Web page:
Gospel Reflection 17th Sunday in Ordinary Time – Cycle A

Jesus knew and understood the people he lived with. His community was a poor one, an oppressed one. This is why many of his teachings were in parable form. The parables give a wonderful insight into the way Jesus thinks, and the love he has for those around him.
There are several beautiful images in today’s Gospel. We are going to look at the first one, in which the man finds a treasure in a field, goes off and sells everything he has and buys it.
Most of those whom Jesus was talking to had very little. They would not have been rich. So, to sell all they had would have been risky. But it is riskier than we think, because it isn’t all about possessions. The community around Christ valued family more than anything and their little land and home was deeply embedded in their past, in their present and in their future. It represented their cultural anchor, their welfare. So, can you see how risky it would be to sell it all and buy a field somewhere else, away from family land?
And what would this look like to the family? It would appear crazy. Yet, the man remains perfectly happy. He sells what he owns and buys the field, because he knows he has found riches beyond compare.
Think of this man, and consider his actions compared to our own faith. What is our most important possession, our most valued treasure? What are we willing to sell in order to attain the kingdom of heaven? What are we willing to change in our lives? This is what the treasure is, as Jesus says. It is the kingdom of heaven.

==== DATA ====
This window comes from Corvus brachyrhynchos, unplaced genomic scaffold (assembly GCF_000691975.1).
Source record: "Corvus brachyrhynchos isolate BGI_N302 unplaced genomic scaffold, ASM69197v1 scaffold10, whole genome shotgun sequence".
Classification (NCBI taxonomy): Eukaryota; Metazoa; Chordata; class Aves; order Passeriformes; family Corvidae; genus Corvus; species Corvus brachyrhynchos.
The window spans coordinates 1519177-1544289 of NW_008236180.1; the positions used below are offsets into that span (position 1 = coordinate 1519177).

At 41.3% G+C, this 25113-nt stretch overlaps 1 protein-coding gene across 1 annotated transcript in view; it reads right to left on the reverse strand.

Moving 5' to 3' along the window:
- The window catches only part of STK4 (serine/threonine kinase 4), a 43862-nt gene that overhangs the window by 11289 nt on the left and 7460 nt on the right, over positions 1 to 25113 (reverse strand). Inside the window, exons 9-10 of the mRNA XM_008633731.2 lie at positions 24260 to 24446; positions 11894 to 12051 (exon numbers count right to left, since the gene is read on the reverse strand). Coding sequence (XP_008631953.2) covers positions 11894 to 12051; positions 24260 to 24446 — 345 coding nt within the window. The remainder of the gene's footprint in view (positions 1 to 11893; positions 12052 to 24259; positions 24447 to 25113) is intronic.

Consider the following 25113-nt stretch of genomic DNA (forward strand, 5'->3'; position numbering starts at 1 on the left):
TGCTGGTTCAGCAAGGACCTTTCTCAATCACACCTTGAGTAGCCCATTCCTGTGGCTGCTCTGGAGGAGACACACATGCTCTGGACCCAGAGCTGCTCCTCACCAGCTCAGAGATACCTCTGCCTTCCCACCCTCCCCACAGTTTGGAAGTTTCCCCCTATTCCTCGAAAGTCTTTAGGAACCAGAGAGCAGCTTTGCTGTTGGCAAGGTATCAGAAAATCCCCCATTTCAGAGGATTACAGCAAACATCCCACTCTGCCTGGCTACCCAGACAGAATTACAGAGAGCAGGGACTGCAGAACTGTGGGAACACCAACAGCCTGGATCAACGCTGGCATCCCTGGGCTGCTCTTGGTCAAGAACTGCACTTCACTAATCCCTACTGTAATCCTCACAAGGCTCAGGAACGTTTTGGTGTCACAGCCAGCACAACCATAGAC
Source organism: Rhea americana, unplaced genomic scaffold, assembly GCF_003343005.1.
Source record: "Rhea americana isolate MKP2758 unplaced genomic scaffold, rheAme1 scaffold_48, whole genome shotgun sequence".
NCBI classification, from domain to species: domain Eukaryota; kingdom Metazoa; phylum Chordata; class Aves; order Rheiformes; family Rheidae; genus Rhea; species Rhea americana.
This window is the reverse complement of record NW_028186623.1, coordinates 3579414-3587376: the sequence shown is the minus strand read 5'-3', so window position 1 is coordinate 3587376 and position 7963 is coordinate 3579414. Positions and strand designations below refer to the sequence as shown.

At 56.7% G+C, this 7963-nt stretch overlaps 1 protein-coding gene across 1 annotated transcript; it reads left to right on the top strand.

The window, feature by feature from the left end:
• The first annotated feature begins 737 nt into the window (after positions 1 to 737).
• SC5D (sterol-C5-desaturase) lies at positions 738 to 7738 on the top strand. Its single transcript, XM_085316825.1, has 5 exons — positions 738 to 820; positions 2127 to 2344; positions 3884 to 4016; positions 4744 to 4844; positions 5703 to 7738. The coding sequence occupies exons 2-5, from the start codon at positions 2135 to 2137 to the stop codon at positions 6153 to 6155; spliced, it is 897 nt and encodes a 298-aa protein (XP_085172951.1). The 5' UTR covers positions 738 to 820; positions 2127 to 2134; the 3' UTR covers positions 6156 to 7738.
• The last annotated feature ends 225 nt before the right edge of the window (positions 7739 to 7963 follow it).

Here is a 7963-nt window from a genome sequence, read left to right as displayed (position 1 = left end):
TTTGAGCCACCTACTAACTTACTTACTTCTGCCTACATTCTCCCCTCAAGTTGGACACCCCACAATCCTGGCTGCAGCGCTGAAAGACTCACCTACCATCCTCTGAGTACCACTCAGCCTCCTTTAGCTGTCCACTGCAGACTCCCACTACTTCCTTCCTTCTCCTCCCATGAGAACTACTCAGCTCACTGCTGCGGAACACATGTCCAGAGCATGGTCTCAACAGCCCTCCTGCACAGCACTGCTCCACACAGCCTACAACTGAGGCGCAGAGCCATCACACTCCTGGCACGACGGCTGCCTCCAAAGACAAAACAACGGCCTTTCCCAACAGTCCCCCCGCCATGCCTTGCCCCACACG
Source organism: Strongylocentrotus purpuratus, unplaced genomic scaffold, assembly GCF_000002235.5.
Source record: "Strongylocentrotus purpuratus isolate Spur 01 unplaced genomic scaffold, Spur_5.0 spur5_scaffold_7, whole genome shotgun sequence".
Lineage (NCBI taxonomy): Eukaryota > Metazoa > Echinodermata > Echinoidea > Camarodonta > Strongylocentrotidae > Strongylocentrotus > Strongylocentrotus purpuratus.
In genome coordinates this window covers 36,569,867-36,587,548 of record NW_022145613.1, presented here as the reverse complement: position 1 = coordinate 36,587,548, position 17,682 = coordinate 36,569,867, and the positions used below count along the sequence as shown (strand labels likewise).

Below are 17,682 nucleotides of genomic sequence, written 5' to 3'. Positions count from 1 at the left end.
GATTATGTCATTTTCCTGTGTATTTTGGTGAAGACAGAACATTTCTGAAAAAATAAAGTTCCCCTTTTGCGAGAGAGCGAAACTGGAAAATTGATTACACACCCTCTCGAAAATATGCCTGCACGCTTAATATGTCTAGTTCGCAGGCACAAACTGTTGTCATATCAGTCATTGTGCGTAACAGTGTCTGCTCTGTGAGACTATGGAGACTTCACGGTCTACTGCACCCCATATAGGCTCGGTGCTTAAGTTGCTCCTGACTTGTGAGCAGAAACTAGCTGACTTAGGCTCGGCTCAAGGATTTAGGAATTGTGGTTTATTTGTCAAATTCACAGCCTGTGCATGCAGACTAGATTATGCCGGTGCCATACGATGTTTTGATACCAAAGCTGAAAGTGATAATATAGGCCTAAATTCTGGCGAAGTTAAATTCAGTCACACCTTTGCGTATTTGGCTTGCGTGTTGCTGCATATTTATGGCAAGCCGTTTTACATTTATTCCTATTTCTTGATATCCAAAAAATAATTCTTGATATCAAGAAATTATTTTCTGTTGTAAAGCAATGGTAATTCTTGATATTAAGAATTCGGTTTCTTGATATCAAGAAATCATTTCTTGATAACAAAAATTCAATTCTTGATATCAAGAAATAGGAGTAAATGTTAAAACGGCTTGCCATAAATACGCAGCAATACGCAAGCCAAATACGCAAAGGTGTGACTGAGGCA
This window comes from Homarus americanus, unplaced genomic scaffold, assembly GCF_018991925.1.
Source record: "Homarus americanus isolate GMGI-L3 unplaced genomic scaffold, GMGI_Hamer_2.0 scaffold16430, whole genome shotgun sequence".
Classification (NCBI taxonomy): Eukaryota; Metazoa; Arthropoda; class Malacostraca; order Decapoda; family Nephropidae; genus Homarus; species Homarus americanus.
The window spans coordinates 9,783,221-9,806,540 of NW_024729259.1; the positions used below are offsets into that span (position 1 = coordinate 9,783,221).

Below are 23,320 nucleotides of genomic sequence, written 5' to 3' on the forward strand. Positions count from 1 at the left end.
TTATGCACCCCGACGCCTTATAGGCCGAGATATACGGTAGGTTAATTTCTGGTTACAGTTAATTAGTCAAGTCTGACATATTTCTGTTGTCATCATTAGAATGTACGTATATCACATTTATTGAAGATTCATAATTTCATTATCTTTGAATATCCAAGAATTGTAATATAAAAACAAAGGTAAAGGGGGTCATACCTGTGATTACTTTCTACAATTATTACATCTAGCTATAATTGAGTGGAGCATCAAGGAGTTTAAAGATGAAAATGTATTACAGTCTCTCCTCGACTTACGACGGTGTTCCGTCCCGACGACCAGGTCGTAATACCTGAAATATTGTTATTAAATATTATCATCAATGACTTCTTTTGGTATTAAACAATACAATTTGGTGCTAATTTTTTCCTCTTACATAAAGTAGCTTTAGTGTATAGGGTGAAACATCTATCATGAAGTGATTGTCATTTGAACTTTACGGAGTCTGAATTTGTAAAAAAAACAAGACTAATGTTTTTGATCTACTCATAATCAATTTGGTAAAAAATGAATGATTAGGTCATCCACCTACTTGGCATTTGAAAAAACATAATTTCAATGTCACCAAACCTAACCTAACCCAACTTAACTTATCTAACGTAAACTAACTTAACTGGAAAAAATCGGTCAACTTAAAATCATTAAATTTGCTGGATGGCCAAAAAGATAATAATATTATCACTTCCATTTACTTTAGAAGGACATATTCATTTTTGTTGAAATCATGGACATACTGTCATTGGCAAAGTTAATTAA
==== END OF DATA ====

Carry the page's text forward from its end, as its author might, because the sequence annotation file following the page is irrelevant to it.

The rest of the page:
When we find that treasure, it eclipses everything else in our life. Yes, our home, even our family.
We monks have located that treasure. And the field in which it is buried is this monastery. We have come to the monastery, not because we like singing the Psalms or because we like the architecture or because silence is conducive for us or because we like dressing up in white robes. No, we have invested into this place at the cost of everything else because in this field is the kingdom of heaven.
It isn’t easy to make sacrifices, even when it is the right thing to do. Still, discourse about monastic life centres on what we renounce, what we give up. It is often our ascetic nature that we are known by. But speak to us and you will hear more. You will hear about what we have taken on, what we have gained by buying this field. This is why we are here. Through our ascetic regime, we aim to be the man in Christ’s parable who is happy after buying the field. Because, even though we have turned our backs on our former life, we are so happy to be living in the courts of the Lord that nothing else matters. For, as the Psalmist says, ‘One day within your house is better than a thousand elsewhere.’
A reading from the Gospel according to Matthew 13:44-52
‘The kingdom of heaven is like treasure hidden in a field which someone has found; he hides it again, goes off happy, sells everything he owns and buys the field.
‘Again, the kingdom of heaven is like a merchant looking for fine pearls; when he finds one of great value he goes and sells everything he owns and buys it.
‘Again, the kingdom of heaven is like a dragnet cast into the sea that brings in a haul of all kinds. When it is full, the fishermen haul it ashore; then, sitting down, they collect the good ones in a basket and throw away those that are no use. This is how it will be at the end of time: the angels will appear and separate the wicked from the just to throw them into the blazing furnace where there will be weeping and grinding of teeth.
‘Have you understood all this?’ They said, ‘Yes’. And he said to them, ‘Well then, every scribe who becomes a disciple of the kingdom of heaven is like a householder who brings out from his storeroom things both new and old’.
The Gospel of the Lord.